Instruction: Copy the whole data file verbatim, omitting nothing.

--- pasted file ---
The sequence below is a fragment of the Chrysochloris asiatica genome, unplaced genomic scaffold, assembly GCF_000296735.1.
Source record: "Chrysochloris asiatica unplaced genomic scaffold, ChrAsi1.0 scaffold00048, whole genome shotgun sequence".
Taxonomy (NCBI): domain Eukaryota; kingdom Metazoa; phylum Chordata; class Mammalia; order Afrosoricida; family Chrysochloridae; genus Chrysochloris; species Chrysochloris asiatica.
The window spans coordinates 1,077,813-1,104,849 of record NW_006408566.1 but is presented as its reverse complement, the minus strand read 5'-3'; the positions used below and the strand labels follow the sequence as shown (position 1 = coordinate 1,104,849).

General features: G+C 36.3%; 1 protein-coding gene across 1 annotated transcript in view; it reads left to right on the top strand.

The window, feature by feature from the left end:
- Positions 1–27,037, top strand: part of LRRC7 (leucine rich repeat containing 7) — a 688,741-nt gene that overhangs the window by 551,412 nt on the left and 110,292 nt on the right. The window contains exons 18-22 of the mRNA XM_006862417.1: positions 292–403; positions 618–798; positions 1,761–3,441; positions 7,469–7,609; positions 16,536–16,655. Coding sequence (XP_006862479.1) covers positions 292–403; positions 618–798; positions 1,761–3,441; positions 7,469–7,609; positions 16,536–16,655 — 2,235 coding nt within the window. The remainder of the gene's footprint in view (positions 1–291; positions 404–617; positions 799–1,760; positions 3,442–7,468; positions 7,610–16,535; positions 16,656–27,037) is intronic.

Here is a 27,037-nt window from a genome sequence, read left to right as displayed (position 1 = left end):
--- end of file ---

The sequence below is a fragment of the Chrysochloris asiatica genome, unplaced genomic scaffold, assembly GCF_000296735.1.
Source record: "Chrysochloris asiatica unplaced genomic scaffold, ChrAsi1.0 scaffold00048, whole genome shotgun sequence".
Taxonomy (NCBI): domain Eukaryota; kingdom Metazoa; phylum Chordata; class Mammalia; order Afrosoricida; family Chrysochloridae; genus Chrysochloris; species Chrysochloris asiatica.
The window spans coordinates 1,077,813-1,104,849 of record NW_006408566.1 but is presented as its reverse complement, the minus strand read 5'-3'; the positions used below and the strand labels follow the sequence as shown (position 1 = coordinate 1,104,849).

General features: G+C 36.3%; 1 protein-coding gene across 1 annotated transcript in view; it reads left to right on the top strand.

The window, feature by feature from the left end:
- Positions 1–27,037, top strand: part of LRRC7 (leucine rich repeat containing 7) — a 688,741-nt gene that overhangs the window by 551,412 nt on the left and 110,292 nt on the right. The window contains exons 18-22 of the mRNA XM_006862417.1: positions 292–403; positions 618–798; positions 1,761–3,441; positions 7,469–7,609; positions 16,536–16,655. Coding sequence (XP_006862479.1) covers positions 292–403; positions 618–798; positions 1,761–3,441; positions 7,469–7,609; positions 16,536–16,655 — 2,235 coding nt within the window. The remainder of the gene's footprint in view (positions 1–291; positions 404–617; positions 799–1,760; positions 3,442–7,468; positions 7,610–16,535; positions 16,656–27,037) is intronic.

Here is a 27,037-nt window from a genome sequence, read left to right as displayed (position 1 = left end):